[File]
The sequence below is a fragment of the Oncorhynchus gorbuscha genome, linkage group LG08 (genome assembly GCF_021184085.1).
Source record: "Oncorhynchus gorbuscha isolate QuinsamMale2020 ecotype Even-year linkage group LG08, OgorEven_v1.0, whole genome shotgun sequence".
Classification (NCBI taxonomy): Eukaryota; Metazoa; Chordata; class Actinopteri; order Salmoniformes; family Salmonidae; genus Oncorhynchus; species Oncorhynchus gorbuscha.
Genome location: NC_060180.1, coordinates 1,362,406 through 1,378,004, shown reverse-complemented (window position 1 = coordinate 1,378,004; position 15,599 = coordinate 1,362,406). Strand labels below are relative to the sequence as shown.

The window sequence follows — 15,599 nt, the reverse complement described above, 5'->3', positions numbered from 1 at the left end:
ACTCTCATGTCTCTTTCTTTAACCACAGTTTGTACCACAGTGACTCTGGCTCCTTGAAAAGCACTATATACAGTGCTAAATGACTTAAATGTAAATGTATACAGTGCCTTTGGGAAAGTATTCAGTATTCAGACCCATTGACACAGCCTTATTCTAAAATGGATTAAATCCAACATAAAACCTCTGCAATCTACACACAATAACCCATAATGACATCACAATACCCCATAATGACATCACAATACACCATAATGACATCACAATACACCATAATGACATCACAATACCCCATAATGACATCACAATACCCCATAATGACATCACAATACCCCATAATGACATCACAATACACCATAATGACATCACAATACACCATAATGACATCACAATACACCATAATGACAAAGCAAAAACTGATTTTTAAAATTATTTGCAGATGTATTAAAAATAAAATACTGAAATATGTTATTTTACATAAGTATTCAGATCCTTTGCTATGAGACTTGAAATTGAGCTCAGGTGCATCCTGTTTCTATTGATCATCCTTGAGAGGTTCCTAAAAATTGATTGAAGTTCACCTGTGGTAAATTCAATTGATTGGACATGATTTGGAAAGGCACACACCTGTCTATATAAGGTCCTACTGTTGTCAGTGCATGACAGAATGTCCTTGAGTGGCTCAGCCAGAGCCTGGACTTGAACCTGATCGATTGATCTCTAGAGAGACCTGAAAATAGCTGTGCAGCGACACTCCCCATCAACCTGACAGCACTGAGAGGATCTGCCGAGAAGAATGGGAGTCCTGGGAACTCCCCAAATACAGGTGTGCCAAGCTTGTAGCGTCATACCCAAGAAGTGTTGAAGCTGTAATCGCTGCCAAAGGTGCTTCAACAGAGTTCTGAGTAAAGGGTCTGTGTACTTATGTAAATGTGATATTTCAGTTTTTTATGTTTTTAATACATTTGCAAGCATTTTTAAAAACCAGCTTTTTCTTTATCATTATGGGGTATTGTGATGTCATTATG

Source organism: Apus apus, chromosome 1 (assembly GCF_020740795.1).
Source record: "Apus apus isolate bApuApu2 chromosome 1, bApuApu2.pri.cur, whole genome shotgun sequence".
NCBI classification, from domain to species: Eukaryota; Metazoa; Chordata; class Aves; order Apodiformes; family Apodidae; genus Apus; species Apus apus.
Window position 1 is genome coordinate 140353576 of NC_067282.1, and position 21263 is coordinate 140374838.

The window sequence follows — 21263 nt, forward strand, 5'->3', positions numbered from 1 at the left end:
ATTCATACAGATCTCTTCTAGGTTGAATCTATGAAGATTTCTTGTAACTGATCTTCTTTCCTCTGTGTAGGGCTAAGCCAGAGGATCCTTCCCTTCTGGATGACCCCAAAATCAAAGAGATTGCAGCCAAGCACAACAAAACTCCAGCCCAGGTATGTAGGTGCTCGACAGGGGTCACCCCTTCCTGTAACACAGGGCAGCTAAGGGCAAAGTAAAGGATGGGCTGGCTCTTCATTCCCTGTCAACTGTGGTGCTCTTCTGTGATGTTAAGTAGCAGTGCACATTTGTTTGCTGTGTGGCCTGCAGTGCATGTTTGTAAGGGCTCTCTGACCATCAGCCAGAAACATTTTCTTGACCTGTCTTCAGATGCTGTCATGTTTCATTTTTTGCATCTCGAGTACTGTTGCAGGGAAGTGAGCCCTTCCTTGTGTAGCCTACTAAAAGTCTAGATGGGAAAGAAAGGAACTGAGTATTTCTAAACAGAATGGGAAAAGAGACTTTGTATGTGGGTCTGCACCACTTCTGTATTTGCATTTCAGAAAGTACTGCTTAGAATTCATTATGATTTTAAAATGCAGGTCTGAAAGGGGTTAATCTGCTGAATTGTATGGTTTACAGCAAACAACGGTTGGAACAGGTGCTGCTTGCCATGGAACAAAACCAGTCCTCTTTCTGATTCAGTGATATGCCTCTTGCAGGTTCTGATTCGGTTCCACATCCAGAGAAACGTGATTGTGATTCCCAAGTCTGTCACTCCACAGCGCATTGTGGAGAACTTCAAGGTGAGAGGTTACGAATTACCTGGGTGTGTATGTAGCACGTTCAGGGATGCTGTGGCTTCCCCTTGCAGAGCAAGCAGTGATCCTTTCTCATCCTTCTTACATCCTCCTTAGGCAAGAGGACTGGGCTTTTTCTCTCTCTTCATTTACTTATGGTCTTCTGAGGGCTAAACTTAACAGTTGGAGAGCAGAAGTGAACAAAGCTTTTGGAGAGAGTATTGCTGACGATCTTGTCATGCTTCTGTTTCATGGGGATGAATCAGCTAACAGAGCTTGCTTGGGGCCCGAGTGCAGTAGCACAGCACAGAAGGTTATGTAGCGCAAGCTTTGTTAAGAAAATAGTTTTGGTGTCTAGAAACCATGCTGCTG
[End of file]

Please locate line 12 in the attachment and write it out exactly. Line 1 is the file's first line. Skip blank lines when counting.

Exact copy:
ATTCATACAGATCTCTTCTAGGTTGAATCTATGAAGATTTCTTGTAACTGATCTTCTTTCCTCTGTGTAGGGCTAAGCCAGAGGATCCTTCCCTTCTGGATGACCCCAAAATCAAAGAGATTGCAGCCAAGCACAACAAAACTCCAGCCCAGGTATGTAGGTGCTCGACAGGGGTCACCCCTTCCTGTAACACAGGGCAGCTAAGGGCAAAGTAAAGGATGGGCTGGCTCTTCATTCCCTGTCAACTGTGGTGCTCTTCTGTGATGTTAAGTAGCAGTGCACATTTGTTTGCTGTGTGGCCTGCAGTGCATGTTTGTAAGGGCTCTCTGACCATCAGCCAGAAACATTTTCTTGACCTGTCTTCAGATGCTGTCATGTTTCATTTTTTGCATCTCGAGTACTGTTGCAGGGAAGTGAGCCCTTCCTTGTGTAGCCTACTAAAAGTCTAGATGGGAAAGAAAGGAACTGAGTATTTCTAAACAGAATGGGAAAAGAGACTTTGTATGTGGGTCTGCACCACTTCTGTATTTGCATTTCAGAAAGTACTGCTTAGAATTCATTATGATTTTAAAATGCAGGTCTGAAAGGGGTTAATCTGCTGAATTGTATGGTTTACAGCAAACAACGGTTGGAACAGGTGCTGCTTGCCATGGAACAAAACCAGTCCTCTTTCTGATTCAGTGATATGCCTCTTGCAGGTTCTGATTCGGTTCCACATCCAGAGAAACGTGATTGTGATTCCCAAGTCTGTCACTCCACAGCGCATTGTGGAGAACTTCAAGGTGAGAGGTTACGAATTACCTGGGTGTGTATGTAGCACGTTCAGGGATGCTGTGGCTTCCCCTTGCAGAGCAAGCAGTGATCCTTTCTCATCCTTCTTACATCCTCCTTAGGCAAGAGGACTGGGCTTTTTCTCTCTCTTCATTTACTTATGGTCTTCTGAGGGCTAAACTTAACAGTTGGAGAGCAGAAGTGAACAAAGCTTTTGGAGAGAGTATTGCTGACGATCTTGTCATGCTTCTGTTTCATGGGGATGAATCAGCTAACAGAGCTTGCTTGGGGCCCGAGTGCAGTAGCACAGCACAGAAGGTTATGTAGCGCAAGCTTTGTTAAGAAAATAGTTTTGGTGTCTAGAAACCATGCTGCTG